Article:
Transportation

Africa suffers from an overall lack of transportation facilities, and many of those that do exist are inefficient, inconvenient, unreliable, and poorly maintained. Moreover, the quality and availability of transportation varies greatly from one place to another. Methods of getting around in Africa range from jet aircraft to camels. Upgrading and expanding the transportation infrastructure is a major challenge facing most African nations.

HISTORY OF TRANSPORTATION

Most of Africa's transportation systems were developed during the colonial era. Designed to serve the interests of the European colonial powers, these systems largely ignored the needs of local populations. Colonial policies have had a profound effect on transportation facilities in Africa today.

Colonial Transportation

European colonization and settlement altered the nature of transportation in Africa dramatically. The most obvious change was technological. Mechanized transport, such as steamships and railroads, replaced canoes and animals as cargo carriers. This allowed the movement of greater quantities of goods, more quickly and reliably, over longer distances. Modern transportation also overcame various problems associated with Africa's difficult terrain and climate, such as seasonal flooding.

Although colonial authorities greatly expanded the ways of moving people and goods, the networks they created were focused on bringing raw materials from interior regions to coastal ports. This approach benefited European mining companies and white settler plantations, but it did little to help ordinary Africans get around more easily or to improve their access to markets, schools, and shops. In many cases, modern transportation actually reduced people's mobility as new and more expensive forms of transport replaced affordable indigenous ones.

After the Colonial Period

As African nations won their independence, they sought to restructure transportation systems to suit the needs of their people. A major goal of many states was to link rural districts to each other and to the growing urban areas. Most focused on constructing new roads rather than railroads because they were cheaper to build and maintain and could be more easily completed in difficult terrain. At the end of the colonial era there were few overland links between African nations. The colonial powers had seen no reason for building highways or railroads to the colonies of rival nations. After independence many new African states wanted to construct highways connecting them with their neighbors. Unfortunately, this goal was only partly realized.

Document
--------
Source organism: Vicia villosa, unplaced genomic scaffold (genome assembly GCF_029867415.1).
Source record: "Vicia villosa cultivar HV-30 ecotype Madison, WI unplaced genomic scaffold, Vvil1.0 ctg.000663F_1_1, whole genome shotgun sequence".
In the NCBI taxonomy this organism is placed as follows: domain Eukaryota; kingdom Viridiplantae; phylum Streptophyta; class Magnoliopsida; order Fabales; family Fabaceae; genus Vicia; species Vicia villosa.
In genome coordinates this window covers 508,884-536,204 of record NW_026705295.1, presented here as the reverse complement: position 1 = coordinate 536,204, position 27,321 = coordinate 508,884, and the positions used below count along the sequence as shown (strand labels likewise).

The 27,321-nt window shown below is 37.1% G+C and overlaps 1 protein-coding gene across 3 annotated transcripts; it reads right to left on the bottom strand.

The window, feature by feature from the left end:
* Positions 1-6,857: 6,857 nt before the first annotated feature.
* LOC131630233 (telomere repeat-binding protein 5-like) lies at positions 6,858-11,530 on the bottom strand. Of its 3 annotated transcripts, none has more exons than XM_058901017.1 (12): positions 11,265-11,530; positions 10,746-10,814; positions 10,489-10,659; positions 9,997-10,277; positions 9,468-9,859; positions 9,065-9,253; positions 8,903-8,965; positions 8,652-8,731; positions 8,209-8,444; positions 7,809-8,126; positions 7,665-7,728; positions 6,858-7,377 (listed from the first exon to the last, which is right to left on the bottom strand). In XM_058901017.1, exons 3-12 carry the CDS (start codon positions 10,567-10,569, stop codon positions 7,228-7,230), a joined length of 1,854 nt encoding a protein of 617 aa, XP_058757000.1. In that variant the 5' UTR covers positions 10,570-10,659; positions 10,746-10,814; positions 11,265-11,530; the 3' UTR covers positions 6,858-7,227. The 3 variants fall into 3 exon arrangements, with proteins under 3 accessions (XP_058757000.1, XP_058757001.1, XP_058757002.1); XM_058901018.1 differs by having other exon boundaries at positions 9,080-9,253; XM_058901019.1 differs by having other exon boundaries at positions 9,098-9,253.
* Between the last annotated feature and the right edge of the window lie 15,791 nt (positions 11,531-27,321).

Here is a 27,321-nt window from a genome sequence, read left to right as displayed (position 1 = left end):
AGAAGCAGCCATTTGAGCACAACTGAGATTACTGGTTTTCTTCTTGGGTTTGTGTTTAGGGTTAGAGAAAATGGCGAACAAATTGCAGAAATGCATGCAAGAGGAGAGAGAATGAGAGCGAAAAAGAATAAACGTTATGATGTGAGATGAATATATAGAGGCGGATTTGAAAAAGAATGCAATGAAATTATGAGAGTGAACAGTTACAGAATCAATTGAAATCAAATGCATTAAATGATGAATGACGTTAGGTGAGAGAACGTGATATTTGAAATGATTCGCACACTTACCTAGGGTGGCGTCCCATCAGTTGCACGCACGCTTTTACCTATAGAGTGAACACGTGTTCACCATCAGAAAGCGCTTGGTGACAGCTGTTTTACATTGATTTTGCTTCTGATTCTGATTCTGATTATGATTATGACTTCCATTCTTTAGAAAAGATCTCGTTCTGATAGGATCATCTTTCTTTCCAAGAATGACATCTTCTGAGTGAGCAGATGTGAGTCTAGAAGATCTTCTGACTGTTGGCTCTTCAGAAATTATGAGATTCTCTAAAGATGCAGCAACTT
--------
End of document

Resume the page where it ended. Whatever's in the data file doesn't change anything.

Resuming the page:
Many of the same European countries that had colonized Africa took part in the modernization of African transportation after independence. Some African nations also received help from the Soviet Union and their allies. Despite these efforts, transportation networks grew slowly and had much less economic impact than expected. Local organizations lacked the money and expertise to develop a transportation infrastructure, so the job fell to the governments of each country. However, the financial condition of most African nations severely limited the amount of money available for such projects. Moreover, the roads, railways, and ports that were built often deteriorated due to a lack of funds for maintenance. An economic downturn in the 1970s and 1980s aggravated the problem by further reducing the money available to spend on transportation.

Technological changes also had a negative effect on African transportation. As oceangoing ships became larger and more sophisticated, few African ports could handle them. Nor were the ports equipped to deal with containerization—a system in which specially designed ships carry goods in large metal boxes called containers. Aircraft got bigger as well, making it less profitable for airlines to serve Africa's small market for air passengers and freight. In addition, new ships and planes required special navigation equipment that African seaports and airports did not have.